TABLE I______________________________________BUS NUMBER OF BITS______________________________________Global bus 114 32 bitsThree address buses 18 bits eachI/O control bus 116 23 bitsProgram control bus 118 10 bits2D grid connections 32 bitsConfiguration signals 8 bits______________________________________
When multiple PEs are implemented on a single FPGA, the data and control signals for the FPGA are shared among every PE of that sub-matrix of PEs. For example, in a 2D SIMD implementation, each FPGA may be programmed to function as a 2D sub-matrix of PEs. The FPGA matrix then becomes a single large PE matrix. As shown in FIG. 3, the connections between FPGAs are used for connecting adjacent PEs located on different FPGAs. Architectures that fit into this framework may be implemented by configuring the FPGAs accordingly. For example, since a 1D topology may be mapped on a 2D topology, the VIP board may be configured as a 1D SIMD processor.
The PCI local bus is used for the I/O interface. The PCI local bus standard is widely accepted by the personal computer industry and for its high transfer rate (132 MBytes/sec). The design of the bus interface is greatly simplified by the AMCC S5933 PCI controller. It is a powerful and flexible controller supporting several levels of interface sophistication. The control of the PCI interface chip is provided by an Altera EPM7192 EPROM-based programmable logic device. A 32-bit bus (multiplexed address and data) interconnects those two chips. This bus is connected to the board's global bus through a 32-bit transceiver. This transceiver has three modes: write-to-global bus, read-from-global bus, and disconnect-from-global bus.
Each Altera EPF81500 FPGA is on-line configurable. The reserved configuration pins for all five FPGAs are connected to the EPM7192 device. It is thus possible to configure each FPGA at any time by providing the configuration data from the host computer. All FPGAs may be configured in parallel in less than 40 ms. The on-board local memories 120 are accessible by the SIMD controller and the FPGAs. Therefore, they may be configured before any memory transfer is initiated.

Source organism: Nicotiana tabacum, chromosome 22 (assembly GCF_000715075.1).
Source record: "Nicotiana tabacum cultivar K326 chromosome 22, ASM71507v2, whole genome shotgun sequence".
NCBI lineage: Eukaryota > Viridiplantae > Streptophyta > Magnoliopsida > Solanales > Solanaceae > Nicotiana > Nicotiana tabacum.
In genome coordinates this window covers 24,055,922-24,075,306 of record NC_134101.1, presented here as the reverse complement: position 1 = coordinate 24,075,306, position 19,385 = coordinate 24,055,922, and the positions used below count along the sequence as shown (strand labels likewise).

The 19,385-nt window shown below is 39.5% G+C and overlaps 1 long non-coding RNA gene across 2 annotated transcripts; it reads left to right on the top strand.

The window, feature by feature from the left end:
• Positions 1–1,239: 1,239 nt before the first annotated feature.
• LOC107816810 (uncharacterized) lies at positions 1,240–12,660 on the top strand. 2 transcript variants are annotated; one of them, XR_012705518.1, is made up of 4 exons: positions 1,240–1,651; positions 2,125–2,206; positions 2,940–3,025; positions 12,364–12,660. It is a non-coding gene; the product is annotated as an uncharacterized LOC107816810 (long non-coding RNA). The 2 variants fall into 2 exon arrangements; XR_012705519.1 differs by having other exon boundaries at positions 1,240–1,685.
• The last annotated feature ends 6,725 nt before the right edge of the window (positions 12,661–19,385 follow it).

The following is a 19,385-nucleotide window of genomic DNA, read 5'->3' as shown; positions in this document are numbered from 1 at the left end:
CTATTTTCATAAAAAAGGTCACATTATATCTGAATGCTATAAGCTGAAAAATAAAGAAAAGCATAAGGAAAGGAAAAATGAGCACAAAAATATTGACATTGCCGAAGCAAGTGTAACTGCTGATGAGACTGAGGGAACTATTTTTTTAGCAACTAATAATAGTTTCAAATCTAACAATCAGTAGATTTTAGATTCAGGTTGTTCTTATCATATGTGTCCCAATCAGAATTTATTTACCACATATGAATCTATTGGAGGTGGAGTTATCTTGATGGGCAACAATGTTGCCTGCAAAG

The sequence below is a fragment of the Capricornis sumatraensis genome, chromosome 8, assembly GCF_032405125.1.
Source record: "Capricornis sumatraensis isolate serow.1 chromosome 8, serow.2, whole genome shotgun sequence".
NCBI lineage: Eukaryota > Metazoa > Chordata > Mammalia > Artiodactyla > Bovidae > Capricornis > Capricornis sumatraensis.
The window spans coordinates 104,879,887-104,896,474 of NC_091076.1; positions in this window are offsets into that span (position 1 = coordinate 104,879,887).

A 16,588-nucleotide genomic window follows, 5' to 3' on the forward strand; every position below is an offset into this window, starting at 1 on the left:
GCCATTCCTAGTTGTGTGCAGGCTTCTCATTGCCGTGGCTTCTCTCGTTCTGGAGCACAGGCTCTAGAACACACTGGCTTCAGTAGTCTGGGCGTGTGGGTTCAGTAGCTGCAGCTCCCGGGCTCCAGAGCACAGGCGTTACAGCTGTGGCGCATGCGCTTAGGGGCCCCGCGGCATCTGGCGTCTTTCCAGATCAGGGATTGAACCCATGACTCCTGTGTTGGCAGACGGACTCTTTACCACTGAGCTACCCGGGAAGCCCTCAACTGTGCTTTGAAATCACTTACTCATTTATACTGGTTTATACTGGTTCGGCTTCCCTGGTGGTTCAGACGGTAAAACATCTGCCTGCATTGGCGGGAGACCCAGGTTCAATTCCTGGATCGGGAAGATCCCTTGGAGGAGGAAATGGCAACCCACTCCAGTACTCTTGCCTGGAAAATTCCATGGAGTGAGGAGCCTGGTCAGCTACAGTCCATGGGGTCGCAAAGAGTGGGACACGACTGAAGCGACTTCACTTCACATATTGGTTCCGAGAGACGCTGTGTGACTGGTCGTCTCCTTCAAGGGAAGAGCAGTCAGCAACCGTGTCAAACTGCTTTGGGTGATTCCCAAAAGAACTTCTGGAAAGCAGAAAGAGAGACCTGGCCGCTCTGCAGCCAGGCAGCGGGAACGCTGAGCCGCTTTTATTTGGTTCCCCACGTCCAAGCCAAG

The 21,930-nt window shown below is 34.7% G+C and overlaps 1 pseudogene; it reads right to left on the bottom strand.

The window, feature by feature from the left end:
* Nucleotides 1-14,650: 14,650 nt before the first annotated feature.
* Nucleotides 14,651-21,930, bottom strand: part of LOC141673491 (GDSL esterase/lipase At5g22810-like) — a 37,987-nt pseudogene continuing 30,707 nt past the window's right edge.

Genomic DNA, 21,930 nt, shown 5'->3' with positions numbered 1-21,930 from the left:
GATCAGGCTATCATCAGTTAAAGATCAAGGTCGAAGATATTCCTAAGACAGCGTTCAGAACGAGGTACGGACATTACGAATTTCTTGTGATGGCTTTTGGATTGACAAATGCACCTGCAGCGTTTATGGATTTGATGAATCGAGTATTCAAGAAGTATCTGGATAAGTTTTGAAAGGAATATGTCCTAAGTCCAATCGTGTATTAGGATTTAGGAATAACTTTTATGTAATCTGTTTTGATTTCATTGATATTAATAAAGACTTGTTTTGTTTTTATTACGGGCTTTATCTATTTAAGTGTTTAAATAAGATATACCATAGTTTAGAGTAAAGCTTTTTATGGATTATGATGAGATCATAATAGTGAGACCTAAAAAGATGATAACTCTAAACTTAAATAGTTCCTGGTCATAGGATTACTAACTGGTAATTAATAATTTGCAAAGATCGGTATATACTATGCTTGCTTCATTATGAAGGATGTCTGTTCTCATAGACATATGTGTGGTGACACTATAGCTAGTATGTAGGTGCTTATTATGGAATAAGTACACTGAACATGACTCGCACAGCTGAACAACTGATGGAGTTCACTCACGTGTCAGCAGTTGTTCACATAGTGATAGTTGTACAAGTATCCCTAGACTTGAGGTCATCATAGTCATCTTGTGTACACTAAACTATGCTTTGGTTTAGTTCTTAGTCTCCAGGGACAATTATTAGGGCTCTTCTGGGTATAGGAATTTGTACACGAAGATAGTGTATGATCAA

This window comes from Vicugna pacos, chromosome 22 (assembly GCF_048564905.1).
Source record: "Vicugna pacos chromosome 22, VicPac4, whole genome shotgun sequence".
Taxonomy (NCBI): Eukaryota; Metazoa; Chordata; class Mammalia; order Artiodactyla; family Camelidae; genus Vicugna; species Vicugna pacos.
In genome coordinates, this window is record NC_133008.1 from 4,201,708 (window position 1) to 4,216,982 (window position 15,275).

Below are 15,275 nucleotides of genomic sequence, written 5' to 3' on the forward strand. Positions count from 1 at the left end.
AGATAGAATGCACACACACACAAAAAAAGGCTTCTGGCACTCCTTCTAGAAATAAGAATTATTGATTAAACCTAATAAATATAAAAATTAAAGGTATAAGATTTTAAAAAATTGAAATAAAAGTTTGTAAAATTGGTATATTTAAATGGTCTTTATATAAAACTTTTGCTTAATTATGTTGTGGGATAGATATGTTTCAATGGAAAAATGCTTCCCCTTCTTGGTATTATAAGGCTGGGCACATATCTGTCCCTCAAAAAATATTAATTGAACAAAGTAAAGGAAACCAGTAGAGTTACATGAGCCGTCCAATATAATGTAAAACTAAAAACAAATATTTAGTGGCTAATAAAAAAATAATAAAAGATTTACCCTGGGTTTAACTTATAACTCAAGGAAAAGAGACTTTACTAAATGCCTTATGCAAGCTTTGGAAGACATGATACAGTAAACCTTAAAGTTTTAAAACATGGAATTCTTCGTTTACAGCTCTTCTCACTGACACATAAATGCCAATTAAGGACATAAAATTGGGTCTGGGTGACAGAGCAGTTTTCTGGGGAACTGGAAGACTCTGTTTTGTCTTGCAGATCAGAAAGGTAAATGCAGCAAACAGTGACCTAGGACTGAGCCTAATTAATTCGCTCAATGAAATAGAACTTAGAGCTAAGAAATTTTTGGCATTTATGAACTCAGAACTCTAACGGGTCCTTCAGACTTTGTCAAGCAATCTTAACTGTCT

Two clock signals are available on-board. The first one is the 33-MHz PCI bus clock that is provided by the PCI controller, while the second one is an on-board crystal clock. A programmable clock is generated from the EPM7192 device, based on those two clocks. For added flexibility, the crystal clock is preferably mounted on a socket.
It is possible to connect together two or more VIP boards by using their 128-pin connectors. In that case, the N-S connections and/or E-W connections of the FPGAs may be routed to other boards. Some of those connections may be used as control signals to synchronize the execution on a multi-board system. This is greatly simplified by the use of the same PCI clock on each board.
To perform computation on the VIP board initially, the designer determines a program for an application and a dedicated logic design for the SIMD controller and each FPGA. This design is translated into a form that may be used to configure the corresponding FPGAs. This configuration is send to the I/O controller which supervises the configuration of each FPGA. At this point, the SIMD controller and FPGAs have the capability to access each memory bank. Data transfers may be initiated by the host computer. The I/O controller signals the SIMD controller to start program execution. During program execution, status information is transmitted to the I/O controller. SIMD processing is done in parallel to those transmissions. The SIMD controller indicates to the I/O controller that the processing is done. The result of the computation may be read from registers or memories as initiated by the host computer.